Also considering the pedestrians, the mentioned trend is confirmed. At roundabouts, in fact, pedestrians cross a shorter distance of only one direction of traffic at a time, since the entering and exiting flows are separated. In this way, the pedestrians have a reduced number of points to be checked before crossing and, in addition, often their safety is further amplified by the presence of splitter and divisional islands [5]. Concerning the relationship between cyclists and roundabout, worldwide there are different opinions [6,7]. In general, compact single lane roundabouts are safe for cyclists, because bicycles and vehicles speed are similar and all users follow similar trajectories between them. On the opposite, multi-lane roundabouts have a large ring diameter, higher speed differences and a remarkable variance in preferential trajectories.

The cycling path in roundabouts can be shared or exclusive. In the first case, the cycling flows share the carriage space with cars (Figure 1a). In the second, instead, the cycling lane can be located:

  1. Inside the ring, on its outer side, by different coloring of the relative pavement or with a white separation marking between motorized vehicle and bicycle flows (Figure 1b). Thus, cyclists have always the right of way with respect to vehicles entering or leaving the roundabout. This can lead to conflict between the cyclists, traveling along the ring, and the vehicles in exit from it, since very often the first ones are not visible in the side mirrors of the seconds.
  2. Outside the ring, on a bike path separated from vehicular lanes, with right of way for cyclists (Figure 1c). The cycling path, which cyclists can travel entirely without stopping, must have the same geometric profile of the central island, in order to facilitate the crossing maneuver inside it. Is preferable, moreover, that it has only one lane, with the same flow direction of the central island, in order to minimize the number of conflict points.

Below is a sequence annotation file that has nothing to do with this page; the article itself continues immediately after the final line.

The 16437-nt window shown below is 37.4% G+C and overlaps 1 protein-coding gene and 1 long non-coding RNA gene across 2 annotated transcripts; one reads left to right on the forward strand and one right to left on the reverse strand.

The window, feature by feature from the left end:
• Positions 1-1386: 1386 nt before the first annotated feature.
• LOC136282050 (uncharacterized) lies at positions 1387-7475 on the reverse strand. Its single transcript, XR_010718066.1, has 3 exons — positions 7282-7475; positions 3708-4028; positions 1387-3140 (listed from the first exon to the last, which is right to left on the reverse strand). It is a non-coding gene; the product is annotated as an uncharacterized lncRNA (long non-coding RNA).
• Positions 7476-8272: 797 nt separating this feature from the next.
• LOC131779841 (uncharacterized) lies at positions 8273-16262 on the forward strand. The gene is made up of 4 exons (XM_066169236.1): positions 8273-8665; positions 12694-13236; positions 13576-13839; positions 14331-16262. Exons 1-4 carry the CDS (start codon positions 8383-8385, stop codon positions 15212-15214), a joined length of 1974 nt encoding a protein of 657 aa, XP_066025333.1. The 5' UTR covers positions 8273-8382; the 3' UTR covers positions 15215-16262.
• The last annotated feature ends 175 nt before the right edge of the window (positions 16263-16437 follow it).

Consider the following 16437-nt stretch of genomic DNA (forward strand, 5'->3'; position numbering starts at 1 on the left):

3. Outside the ring, on a bike path separated from vehicular lanes and with no right of way for cyclists (Figure 1d). A cycling path perpendicular to vehicular lanes entering and leaving the intersection is preferable. It should be maintained a distance of ​​approximately 5m between the different cycling crossings and the roundabout ring, in order to avoid the stop of the cycling flow caused by vehicles waiting to enter the roundabout. This solution allows the possibility of a double directionality of the cycling ring.
Figure 1: Roundabout cycling crossings.

In order to design round about that are safe for all categories of users is very important to analyze the interaction between car drivers, pedestrian and cyclists in entering, circulating and exiting from the intersection. To obtain significant results is necessary to consider not only the transportation aspects, but also the drivers’ behavior. Their mechanisms of understanding, recognition and decision, in fact, heavily influence the mutual interaction with pedestrians and cyclists. Furthermore, considering that drivers widely scan with eyes the surrounding environment during the driving task, searching for the relevant information on their spatial and temporal position, is crucial to consider which elements of the road environment are seen and considered by drivers. Understanding vision helps to explain safe or unsafe behavior on roads [8-10]. In this research study, the analysis of the interaction between car drivers and vulnerable road users (pedestrian and cyclists) at roundabouts has been assessed by an experimental study, which involved a sample of drivers. They drive on a specific route that comprises two roundabouts. The analysis has been conducted by not only the investigation of speed parameters but also by recording of the eye movements of the driver's trough an innovative eye tracking equipment.